Claim: A leper was found working in a Chesterfield cigarette factory.
Origins: In 1934 a particularly vicious rumor campaign aimed at disrupting sales of Chesterfield cigarettes went into effect. Up and down the Atlantic seaboard, then all across the U.S., the whispered tale was heard: “A leper has been found working
in the Chesterfield cigarette factory in Richmond, Virginia.”
Fear of contracting leprosy through smoking product handled by a leper kept customers at bay. Liggett and Myers (the tobacco company which produced Chesterfields, among other brands), fought back by getting the mayor and the Board of Health of Richmond to issue an official statement that Chesterfield factories had been investigated and nothing had been found to support this rumor. The city officials said they could “state with authority the malicious, malignant, underhanded and unfounded rumors pertaining to public health now being
The announcement did little to slow the spread of the rumor. Like the work of the broom-wielding sweeper who follows the elephant,
Liggett and Myers also offered $1,000 rewards to the first 25 people who furnished them with satisfactory evidence as to who was spreading this tale. Though the company proved unsuccessful in tracing the story to its source, they did determine that the rumor appeared to be the work of professional rumormongers hired by
their business competitors.
Rumors about contaminated workers and cigarette factories had been around before becoming attached to Chesterfield; Liggett and Myers were merely the latest
stop on this wandering leper of lore’s schedule. The company tried to duke it out with whoever was behind these tales, but that proved an exercise in boxing at
shadows. Their statement that “We do not object to legitimate competition, but cowardly attacks of this sort have no place in American business or American life” fell on unlistening ears.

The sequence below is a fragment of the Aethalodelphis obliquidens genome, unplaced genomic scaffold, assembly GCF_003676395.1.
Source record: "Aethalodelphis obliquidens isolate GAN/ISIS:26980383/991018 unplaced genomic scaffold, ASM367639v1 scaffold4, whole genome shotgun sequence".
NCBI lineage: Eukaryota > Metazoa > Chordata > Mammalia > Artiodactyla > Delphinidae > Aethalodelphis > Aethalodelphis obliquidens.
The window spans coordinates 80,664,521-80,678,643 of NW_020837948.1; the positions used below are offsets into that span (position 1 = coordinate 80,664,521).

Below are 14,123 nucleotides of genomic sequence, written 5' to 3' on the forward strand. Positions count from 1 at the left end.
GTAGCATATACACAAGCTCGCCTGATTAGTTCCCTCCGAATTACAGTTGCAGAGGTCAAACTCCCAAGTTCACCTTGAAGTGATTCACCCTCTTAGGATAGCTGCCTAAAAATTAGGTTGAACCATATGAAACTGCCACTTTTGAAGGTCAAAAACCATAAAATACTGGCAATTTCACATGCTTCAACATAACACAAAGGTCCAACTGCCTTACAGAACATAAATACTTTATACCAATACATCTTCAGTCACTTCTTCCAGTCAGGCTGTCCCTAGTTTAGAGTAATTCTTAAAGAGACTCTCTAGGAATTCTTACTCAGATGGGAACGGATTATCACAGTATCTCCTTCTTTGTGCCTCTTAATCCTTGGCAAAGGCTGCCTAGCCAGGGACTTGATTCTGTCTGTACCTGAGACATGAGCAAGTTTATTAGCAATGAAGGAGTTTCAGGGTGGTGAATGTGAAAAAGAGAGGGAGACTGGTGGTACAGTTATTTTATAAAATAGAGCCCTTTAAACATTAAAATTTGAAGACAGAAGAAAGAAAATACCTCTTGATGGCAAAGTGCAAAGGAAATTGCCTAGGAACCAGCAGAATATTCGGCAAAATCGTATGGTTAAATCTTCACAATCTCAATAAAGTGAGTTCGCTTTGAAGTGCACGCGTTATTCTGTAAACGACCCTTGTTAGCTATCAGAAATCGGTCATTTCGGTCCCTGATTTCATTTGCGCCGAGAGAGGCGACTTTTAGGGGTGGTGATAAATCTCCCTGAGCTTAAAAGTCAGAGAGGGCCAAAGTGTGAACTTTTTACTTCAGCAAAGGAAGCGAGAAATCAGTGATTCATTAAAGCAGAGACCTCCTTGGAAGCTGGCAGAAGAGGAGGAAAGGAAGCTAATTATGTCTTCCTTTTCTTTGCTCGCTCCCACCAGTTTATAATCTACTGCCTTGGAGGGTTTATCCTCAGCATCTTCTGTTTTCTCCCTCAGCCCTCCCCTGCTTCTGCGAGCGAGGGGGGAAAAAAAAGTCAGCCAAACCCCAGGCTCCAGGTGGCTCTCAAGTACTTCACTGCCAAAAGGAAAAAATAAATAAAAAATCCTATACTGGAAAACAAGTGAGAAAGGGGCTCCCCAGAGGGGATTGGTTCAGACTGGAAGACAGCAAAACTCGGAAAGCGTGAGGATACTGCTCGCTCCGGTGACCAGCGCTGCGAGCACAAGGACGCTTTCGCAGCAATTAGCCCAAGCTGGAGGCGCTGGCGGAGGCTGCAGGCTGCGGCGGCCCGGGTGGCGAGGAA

The leper rumor wasn’t the only image attack Liggett and Myers had to do battle with. Around the same time the “leper” rumor was circulating, the firm was combating false whispers that it had contributed more than half a million dollars to Adolf Hitler. They’d done no such thing, but the angered reaction raised in those who heard this rumor ran unchecked. Fear needs an outlet, and this rumor gave those concerned about Hitler’s growing power a target for their apprehension:
The untruth about Chesterfield’s contributing to aid the Nazis at a time when many people lived in constant dread of Hitler’s triumphs not only aroused a desire for revenge which resulted in fall-off of sales, but gave the gullible dupe personal satisfaction by providing him with a means for venting his own inner emotions. Condemning Chesterfield makers, spreading the rumor, and no longer buying the cigarettes became as pleasurable to the credulous as loosening the laces of a tight shoe or unfastening a belt buckle after a heavy dinner. It now became possible to manifest hatred for nazism, to take action against a frightening enemy by moving against an individual commercial group. The opportunity was far too delicious for the frustrated to pause and make conscious inquiries into the matter of fact and truth.
Times change, but human nature doesn’t. The same urge to strike a blow at a large evil by delivering one on the chin to a corporation reputed to be in league with it also drove a rumor about Procter & Gamble as well as a whole host of false claims about Osama bin Laden’s business holdings in the aftermath of the 9/11 terrorist attacks. Those looking to stand up for their country or take a whack at Satanism are oddly comforted by using large companies as their personal punching bags. That the rumors are baseless doesn’t matter; having a target to direct outrage at does.
Barbara “deviled by a rumor” Mikkelson
Last updated: 9 May 2009
Jacobson, David J. The Affairs of Dame Rumor. New York: Rinehart & Co., 1948 (pp. 159-161, 166, 174-175, 185-186). Morgan, Hal and Kerry Tucker. Rumor! New York: Penguin Books, 1984. ISBN 0-14-007036-2 (p. 14).